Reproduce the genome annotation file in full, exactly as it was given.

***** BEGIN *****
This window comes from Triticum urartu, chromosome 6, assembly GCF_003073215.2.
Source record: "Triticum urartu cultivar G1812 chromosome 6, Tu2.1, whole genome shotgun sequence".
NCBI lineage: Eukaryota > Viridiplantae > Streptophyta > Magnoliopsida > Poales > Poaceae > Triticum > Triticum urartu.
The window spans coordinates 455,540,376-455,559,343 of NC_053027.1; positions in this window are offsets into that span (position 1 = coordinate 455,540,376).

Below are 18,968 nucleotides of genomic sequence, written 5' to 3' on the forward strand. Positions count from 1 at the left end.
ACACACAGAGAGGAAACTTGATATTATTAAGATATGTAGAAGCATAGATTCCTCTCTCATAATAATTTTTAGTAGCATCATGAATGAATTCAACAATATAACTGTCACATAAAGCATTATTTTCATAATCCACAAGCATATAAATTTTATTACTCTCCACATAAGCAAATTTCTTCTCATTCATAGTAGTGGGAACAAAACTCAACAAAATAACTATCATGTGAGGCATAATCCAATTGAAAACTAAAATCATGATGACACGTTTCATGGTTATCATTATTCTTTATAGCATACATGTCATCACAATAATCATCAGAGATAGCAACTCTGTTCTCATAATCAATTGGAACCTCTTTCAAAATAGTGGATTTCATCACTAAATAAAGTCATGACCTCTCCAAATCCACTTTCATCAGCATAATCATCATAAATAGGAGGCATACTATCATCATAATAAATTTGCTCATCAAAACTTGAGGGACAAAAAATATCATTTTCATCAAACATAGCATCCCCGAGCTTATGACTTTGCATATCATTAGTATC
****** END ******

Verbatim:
This window comes from Triticum urartu, chromosome 6, assembly GCF_003073215.2.
Source record: "Triticum urartu cultivar G1812 chromosome 6, Tu2.1, whole genome shotgun sequence".
NCBI lineage: Eukaryota > Viridiplantae > Streptophyta > Magnoliopsida > Poales > Poaceae > Triticum > Triticum urartu.
The window spans coordinates 455,540,376-455,559,343 of NC_053027.1; positions in this window are offsets into that span (position 1 = coordinate 455,540,376).

Below are 18,968 nucleotides of genomic sequence, written 5' to 3' on the forward strand. Positions count from 1 at the left end.
ACACACAGAGAGGAAACTTGATATTATTAAGATATGTAGAAGCATAGATTCCTCTCTCATAATAATTTTTAGTAGCATCATGAATGAATTCAACAATATAACTGTCACATAAAGCATTATTTTCATAATCCACAAGCATATAAATTTTATTACTCTCCACATAAGCAAATTTCTTCTCATTCATAGTAGTGGGAACAAAACTCAACAAAATAACTATCATGTGAGGCATAATCCAATTGAAAACTAAAATCATGATGACACGTTTCATGGTTATCATTATTCTTTATAGCATACATGTCATCACAATAATCATCAGAGATAGCAACTCTGTTCTCATAATCAATTGGAACCTCTTTCAAAATAGTGGATTTCATCACTAAATAAAGTCATGACCTCTCCAAATCCACTTTCATCAGCATAATCATCATAAATAGGAGGCATACTATCATCATAATAAATTTGCTCATCAAAACTTGAGGGACAAAAAATATCATTTTCATCAAACATAGCATCCCCGAGCTTATGACTTTGCATATCATTAGTATC